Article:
Polyphenol contents in grape-seed extracts correlate with antipica effects in cisplatin-treated rats

Chong Zhi Wang, Anna Fishbein, Han H. Aung, Sangeeta R. Mehendale, Wei Tien Chang, Jing Tian Xie, Jing Li, Chun Su Yuan*

*Corresponding author for this work

Research output: Contribution to journalArticlepeer-review

20 Scopus citations


Background: Grape-seed (Vitis spp.) extract (GSE) is a widely used antioxidant dietary supplement. Chemotherapeutic agents such as cisplatin induce oxidative damage in the gastrointestinal tract and cause nausea and vomiting. Materials and methods: A rat model of simulated emesis was used to observe that cisplatin significantly increased kaolin consumption (or pica). Three GSEs from different sources were used in this study. Results: High-performance liquid chromatographic analysis of five major constituents (gallic acid, catechin, epicatechi, procyanidin B2, and epicatechin gallate) revealed that each constituent had different levels in the three GSEs. Extract #1, prepared in the laboratory of the investigators, had the lowest total polyphenol content (27.27 mg/g); Extract #2, obtained from a dietary supplement company in the United States, had a somewhat higher level (35.84 mg/g); and Extract #3, obtained from China, had the highest level (194.21 mg/g). Subsequently these GSEs were intraperitoneally administered in rats to evaluate their ability to decreasing cisplatin-induced pica. At 10 mg/kg all three GSEs, with varying degrees of effect, decreased cisplatin-induced pica. The areas under the curves of kaolin intake from time 0 to 72 hours, compared to those in the cisplantin-only group, were reduced 45% for Extract #1 (p < 0.01), 54% for Extract #2 (p < 0.01), and 66% Extract #3 (p < 0.001). Conclusions: The study data showed variable polyphenol contents and proportions in the three GSEs correlated to variable pharmacologic effects, indicating the importance of standardization of herbal product preparations. However further increasing of the GSE doses reversed the antipica effects of GSEs, probably because of their pro-oxidant effects. Results from this study suggest that an appropriate dose of GSE has therapeutic value in treating cisplatin-induced emesis.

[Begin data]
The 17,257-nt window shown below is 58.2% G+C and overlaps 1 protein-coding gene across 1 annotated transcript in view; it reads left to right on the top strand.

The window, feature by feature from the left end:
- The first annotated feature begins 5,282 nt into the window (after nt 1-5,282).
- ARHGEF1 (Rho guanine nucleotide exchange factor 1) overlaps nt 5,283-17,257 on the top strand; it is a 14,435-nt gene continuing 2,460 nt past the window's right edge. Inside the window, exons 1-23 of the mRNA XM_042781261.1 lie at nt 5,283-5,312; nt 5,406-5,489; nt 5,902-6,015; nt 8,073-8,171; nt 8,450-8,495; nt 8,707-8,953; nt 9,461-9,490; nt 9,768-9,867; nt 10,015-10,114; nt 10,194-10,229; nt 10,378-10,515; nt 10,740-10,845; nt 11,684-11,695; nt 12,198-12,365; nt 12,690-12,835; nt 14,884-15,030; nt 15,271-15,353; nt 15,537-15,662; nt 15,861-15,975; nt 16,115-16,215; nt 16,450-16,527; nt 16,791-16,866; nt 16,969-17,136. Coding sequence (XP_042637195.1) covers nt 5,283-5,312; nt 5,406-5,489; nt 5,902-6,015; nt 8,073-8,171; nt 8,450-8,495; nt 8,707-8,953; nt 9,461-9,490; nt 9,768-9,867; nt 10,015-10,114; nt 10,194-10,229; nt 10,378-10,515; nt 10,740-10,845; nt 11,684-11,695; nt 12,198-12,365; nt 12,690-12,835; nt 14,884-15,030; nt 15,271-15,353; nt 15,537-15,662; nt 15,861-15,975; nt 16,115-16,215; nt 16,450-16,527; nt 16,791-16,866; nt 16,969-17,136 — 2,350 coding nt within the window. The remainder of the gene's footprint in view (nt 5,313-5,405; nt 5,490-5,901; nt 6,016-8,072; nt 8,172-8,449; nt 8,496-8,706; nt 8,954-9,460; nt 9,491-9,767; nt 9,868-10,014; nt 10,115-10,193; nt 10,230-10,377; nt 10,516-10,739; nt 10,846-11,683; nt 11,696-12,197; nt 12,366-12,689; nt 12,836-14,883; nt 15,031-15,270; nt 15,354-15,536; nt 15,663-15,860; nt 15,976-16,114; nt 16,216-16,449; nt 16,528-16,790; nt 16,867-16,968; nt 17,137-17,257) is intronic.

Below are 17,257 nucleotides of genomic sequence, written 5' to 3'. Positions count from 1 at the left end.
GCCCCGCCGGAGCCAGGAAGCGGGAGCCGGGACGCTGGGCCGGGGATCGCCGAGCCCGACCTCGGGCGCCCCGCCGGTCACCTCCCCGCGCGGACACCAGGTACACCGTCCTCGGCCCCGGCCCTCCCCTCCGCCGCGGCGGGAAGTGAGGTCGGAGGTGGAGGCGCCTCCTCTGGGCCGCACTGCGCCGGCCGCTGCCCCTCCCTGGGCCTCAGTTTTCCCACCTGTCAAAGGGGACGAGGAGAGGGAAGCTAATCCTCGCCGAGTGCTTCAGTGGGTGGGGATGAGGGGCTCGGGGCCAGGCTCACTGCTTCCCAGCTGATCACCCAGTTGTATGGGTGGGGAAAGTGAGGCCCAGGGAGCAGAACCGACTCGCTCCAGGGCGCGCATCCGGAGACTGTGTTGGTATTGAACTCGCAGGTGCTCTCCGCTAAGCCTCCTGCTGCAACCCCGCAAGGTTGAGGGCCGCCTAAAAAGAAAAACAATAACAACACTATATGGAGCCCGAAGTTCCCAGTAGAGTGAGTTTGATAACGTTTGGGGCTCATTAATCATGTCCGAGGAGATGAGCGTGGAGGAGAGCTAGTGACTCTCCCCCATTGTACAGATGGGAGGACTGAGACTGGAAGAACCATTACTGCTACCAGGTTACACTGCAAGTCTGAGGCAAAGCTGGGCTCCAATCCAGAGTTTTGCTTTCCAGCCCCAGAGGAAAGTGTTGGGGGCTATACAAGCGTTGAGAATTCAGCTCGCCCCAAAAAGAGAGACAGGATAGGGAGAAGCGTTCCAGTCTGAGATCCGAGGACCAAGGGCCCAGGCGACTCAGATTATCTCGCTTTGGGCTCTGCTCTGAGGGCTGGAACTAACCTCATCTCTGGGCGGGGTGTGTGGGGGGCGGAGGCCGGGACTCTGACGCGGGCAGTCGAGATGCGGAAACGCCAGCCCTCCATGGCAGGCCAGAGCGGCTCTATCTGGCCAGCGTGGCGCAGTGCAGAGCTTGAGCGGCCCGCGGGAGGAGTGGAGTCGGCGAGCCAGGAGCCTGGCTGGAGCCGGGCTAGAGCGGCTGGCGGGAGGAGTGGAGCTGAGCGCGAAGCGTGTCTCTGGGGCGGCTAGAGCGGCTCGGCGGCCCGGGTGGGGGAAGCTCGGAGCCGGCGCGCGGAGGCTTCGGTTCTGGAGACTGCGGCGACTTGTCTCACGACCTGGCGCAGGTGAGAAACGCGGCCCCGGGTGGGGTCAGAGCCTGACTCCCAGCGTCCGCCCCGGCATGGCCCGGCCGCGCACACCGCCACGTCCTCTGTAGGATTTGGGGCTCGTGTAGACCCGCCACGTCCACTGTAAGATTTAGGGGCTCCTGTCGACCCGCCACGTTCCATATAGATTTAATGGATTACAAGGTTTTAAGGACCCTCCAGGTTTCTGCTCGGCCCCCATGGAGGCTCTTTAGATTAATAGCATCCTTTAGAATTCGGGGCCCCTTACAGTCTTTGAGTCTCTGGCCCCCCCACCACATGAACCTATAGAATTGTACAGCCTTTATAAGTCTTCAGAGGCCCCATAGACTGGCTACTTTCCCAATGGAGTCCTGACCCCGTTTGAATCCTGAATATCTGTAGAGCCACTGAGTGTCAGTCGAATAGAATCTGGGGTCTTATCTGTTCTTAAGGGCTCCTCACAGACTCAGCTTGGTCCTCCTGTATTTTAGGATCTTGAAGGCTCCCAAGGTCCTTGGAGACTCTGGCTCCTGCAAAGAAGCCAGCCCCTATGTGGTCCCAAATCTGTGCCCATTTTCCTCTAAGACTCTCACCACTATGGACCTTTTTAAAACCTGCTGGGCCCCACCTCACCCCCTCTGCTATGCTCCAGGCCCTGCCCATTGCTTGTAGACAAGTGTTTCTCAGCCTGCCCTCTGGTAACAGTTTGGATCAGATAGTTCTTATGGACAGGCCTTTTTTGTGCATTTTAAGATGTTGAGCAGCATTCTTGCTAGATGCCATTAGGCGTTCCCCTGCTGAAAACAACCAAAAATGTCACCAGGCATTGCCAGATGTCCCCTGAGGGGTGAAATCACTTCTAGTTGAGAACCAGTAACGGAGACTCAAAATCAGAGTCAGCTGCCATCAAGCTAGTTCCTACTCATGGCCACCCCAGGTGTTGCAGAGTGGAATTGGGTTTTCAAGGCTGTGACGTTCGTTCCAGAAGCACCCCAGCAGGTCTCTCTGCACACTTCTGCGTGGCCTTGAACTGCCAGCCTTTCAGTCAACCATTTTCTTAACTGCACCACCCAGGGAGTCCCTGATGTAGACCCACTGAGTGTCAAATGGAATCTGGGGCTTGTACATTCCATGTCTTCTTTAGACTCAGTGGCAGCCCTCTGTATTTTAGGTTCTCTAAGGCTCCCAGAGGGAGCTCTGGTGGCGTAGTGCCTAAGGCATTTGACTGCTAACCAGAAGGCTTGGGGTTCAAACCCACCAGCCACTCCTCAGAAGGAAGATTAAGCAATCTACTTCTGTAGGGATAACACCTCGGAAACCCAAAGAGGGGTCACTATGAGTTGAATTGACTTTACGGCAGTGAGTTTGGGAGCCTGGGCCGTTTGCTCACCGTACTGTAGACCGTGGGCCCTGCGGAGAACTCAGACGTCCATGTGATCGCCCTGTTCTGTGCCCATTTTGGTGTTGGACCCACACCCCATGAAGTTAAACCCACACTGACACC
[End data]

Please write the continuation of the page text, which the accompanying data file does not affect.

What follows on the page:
Original languageEnglish (US)
Pages (from-to)1059-1065
Number of pages7
JournalJournal of Alternative and Complementary Medicine
Issue number6
StatePublished - Dec 2005

ASJC Scopus subject areas

  • Complementary and alternative medicine


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